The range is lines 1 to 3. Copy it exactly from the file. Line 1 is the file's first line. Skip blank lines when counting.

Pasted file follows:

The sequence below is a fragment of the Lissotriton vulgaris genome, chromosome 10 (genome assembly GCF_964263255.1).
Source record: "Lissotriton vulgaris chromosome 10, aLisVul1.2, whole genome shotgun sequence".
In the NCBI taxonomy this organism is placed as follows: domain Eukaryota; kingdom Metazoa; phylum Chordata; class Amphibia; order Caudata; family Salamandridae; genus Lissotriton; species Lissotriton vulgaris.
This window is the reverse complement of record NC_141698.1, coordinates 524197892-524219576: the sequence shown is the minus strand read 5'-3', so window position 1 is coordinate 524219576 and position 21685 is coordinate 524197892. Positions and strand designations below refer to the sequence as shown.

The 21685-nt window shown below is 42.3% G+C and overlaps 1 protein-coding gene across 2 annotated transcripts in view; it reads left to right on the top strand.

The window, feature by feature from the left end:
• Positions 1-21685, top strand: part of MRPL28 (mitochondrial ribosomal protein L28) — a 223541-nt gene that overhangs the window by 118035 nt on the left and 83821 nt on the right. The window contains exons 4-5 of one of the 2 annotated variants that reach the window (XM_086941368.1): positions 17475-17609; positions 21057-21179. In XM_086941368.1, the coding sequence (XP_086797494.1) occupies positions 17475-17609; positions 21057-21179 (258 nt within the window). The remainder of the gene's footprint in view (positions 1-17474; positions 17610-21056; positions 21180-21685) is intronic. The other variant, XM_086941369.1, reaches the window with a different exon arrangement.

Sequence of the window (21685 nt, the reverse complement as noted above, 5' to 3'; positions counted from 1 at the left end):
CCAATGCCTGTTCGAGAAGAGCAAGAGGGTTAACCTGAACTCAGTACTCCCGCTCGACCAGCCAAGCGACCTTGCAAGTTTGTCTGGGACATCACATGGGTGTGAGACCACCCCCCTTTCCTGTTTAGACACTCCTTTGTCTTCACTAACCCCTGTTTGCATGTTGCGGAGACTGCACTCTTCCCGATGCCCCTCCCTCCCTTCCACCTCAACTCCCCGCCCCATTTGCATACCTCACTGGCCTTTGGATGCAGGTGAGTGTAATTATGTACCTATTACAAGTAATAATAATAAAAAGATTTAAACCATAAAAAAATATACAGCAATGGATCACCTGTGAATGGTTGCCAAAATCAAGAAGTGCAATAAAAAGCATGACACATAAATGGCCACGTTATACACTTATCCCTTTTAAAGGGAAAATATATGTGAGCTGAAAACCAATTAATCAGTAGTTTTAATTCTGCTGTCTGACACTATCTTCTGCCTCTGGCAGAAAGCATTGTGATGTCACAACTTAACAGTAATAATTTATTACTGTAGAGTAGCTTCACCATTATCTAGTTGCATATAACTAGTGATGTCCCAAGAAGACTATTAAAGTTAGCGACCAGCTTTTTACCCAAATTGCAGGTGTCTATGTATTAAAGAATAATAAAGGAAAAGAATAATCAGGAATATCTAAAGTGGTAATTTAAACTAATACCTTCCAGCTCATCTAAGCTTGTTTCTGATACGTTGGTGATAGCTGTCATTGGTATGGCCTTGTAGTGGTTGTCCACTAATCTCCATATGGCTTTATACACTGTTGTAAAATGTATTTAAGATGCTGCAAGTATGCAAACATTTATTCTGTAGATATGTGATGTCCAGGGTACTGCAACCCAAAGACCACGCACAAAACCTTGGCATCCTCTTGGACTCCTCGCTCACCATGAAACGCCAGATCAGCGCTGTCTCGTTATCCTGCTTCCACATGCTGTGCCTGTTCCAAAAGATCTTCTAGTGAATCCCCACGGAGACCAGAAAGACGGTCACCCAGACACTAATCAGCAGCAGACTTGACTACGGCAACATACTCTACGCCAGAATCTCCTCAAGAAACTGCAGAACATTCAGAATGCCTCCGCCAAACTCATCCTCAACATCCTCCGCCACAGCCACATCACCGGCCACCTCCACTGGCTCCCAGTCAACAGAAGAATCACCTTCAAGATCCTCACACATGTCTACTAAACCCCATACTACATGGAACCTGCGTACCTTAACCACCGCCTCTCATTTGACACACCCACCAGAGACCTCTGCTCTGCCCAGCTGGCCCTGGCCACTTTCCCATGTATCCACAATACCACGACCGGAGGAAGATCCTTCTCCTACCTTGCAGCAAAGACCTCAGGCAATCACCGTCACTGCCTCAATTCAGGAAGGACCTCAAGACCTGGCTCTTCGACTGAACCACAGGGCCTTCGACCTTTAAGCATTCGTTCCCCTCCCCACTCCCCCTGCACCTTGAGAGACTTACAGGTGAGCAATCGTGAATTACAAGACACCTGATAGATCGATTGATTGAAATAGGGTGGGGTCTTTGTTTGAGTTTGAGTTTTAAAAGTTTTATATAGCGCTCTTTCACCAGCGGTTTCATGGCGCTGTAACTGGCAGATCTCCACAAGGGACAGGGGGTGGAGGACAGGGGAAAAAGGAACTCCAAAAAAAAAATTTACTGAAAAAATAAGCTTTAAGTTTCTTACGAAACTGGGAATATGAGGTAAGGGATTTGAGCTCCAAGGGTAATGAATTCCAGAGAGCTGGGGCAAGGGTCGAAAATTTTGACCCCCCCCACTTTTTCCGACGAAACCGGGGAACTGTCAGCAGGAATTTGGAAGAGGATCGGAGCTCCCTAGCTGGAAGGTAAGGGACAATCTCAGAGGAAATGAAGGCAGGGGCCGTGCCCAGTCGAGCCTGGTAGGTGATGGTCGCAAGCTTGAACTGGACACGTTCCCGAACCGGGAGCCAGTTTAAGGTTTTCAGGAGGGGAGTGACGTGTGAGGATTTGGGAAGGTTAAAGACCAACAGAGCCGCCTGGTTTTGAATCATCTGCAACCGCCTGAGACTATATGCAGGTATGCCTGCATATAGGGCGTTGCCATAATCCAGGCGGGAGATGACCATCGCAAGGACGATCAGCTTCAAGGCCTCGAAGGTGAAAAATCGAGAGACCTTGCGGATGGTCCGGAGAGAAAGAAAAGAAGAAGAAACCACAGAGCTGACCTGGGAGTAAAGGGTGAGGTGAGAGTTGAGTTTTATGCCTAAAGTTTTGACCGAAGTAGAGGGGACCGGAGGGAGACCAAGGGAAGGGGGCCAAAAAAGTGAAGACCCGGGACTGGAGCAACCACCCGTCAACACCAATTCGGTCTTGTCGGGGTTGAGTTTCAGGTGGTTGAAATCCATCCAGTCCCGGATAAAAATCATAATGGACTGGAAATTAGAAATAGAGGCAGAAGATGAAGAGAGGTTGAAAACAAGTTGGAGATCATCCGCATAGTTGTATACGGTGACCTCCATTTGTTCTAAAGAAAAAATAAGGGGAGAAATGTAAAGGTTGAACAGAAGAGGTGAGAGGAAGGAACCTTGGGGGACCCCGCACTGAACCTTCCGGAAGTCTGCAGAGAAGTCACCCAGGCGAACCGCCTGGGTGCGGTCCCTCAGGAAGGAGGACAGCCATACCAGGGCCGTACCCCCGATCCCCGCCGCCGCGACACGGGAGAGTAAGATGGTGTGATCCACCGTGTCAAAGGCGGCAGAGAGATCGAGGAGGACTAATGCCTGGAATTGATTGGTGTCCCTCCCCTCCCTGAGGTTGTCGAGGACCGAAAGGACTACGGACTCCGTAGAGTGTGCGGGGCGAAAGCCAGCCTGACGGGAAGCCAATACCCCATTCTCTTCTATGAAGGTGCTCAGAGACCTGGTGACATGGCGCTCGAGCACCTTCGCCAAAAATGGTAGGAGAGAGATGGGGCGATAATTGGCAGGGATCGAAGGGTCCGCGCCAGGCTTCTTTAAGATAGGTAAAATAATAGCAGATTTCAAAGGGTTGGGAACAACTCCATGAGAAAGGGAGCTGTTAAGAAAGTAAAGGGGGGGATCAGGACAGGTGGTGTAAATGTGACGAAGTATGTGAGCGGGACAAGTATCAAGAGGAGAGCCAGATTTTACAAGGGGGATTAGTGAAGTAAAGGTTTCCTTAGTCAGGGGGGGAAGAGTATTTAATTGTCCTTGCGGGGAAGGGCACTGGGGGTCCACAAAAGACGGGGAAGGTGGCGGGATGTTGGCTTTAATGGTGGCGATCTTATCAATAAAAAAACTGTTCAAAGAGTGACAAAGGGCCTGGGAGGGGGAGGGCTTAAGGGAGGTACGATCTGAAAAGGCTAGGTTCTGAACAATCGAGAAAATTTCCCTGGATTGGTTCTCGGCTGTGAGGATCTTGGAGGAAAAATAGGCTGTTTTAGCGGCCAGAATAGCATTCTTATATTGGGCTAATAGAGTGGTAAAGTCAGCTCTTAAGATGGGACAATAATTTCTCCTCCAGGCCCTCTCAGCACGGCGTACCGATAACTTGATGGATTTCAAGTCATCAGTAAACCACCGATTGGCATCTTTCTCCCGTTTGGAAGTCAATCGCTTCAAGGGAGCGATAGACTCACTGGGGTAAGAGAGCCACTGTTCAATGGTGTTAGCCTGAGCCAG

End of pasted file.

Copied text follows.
The sequence below is a fragment of the Lissotriton vulgaris genome, chromosome 10 (genome assembly GCF_964263255.1).
Source record: "Lissotriton vulgaris chromosome 10, aLisVul1.2, whole genome shotgun sequence".
In the NCBI taxonomy this organism is placed as follows: domain Eukaryota; kingdom Metazoa; phylum Chordata; class Amphibia; order Caudata; family Salamandridae; genus Lissotriton; species Lissotriton vulgaris.